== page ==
Studies of African-derived religious traditions have generally focused on their retention of African elements. This emphasis, says Dianne Stewart, slights the ways in which communities in the African diaspora have created and formed new religious meaning. In this fieldwork-based study Stewart shows that African people have been agents of their own religious, ritual, and theological formation. She examines the African-derived and African-centered traditions in historical and contemporary Jamaica: Myal, Obeah, Native Baptist, Revival/Zion, Kumina, and Rastafari, and draws on them to forge a new womanist liberation theology for the Caribbean.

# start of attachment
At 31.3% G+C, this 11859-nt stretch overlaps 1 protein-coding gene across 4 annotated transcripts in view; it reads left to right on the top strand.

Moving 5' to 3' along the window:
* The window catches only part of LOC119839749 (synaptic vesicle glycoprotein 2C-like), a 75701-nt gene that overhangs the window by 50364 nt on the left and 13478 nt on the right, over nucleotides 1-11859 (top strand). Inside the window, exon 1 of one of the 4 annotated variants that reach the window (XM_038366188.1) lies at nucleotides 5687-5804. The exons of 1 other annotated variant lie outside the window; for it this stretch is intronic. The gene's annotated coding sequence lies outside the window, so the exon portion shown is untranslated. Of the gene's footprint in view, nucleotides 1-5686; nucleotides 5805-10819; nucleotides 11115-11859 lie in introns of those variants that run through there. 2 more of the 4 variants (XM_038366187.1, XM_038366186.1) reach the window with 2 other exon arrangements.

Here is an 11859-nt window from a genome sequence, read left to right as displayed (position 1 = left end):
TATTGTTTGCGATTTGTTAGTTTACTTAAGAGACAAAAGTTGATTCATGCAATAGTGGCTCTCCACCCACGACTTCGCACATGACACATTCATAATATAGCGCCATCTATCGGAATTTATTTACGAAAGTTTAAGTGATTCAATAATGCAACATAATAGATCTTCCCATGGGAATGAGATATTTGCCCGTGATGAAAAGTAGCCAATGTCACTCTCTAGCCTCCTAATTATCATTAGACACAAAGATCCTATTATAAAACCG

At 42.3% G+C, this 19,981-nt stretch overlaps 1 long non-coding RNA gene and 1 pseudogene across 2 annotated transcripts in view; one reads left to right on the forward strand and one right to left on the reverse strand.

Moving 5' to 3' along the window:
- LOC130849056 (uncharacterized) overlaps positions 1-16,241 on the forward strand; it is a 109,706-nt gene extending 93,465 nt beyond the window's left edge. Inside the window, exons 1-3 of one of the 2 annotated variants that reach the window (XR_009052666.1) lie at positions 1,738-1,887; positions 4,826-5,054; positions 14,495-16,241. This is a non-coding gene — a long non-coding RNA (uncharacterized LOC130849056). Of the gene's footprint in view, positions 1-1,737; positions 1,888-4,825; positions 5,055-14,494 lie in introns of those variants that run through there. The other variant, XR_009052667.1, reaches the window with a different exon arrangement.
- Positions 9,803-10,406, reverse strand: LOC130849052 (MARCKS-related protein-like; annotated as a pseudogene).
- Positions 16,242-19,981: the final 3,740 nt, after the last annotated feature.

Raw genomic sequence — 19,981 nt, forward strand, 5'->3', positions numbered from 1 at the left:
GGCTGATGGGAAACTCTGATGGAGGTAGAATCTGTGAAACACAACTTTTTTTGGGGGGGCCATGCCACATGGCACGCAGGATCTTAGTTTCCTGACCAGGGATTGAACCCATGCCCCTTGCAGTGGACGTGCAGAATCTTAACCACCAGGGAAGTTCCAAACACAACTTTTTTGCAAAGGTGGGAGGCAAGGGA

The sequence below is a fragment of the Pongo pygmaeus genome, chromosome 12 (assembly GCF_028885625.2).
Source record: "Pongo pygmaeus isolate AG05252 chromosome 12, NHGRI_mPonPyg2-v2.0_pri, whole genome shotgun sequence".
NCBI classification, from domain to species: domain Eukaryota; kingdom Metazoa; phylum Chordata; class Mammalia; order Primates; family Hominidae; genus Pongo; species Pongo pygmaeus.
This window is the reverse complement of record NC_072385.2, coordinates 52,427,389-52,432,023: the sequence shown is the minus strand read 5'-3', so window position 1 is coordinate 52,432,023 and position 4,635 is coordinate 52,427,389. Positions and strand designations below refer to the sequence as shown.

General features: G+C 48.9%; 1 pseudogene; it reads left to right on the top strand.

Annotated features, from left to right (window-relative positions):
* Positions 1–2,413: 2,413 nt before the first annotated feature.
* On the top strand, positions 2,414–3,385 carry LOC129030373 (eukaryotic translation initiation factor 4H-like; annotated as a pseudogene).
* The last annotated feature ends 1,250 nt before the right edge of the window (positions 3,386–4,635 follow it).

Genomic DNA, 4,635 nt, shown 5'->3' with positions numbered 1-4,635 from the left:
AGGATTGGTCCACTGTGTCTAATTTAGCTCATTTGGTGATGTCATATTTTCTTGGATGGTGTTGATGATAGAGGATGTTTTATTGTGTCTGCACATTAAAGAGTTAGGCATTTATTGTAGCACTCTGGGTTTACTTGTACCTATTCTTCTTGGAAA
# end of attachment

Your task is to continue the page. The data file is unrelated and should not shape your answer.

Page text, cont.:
|Publisher:||Oxford University Press|
|Edition description:||New Edition|
|Product dimensions:||9.20(w) x 6.10(h) x 0.80(d)|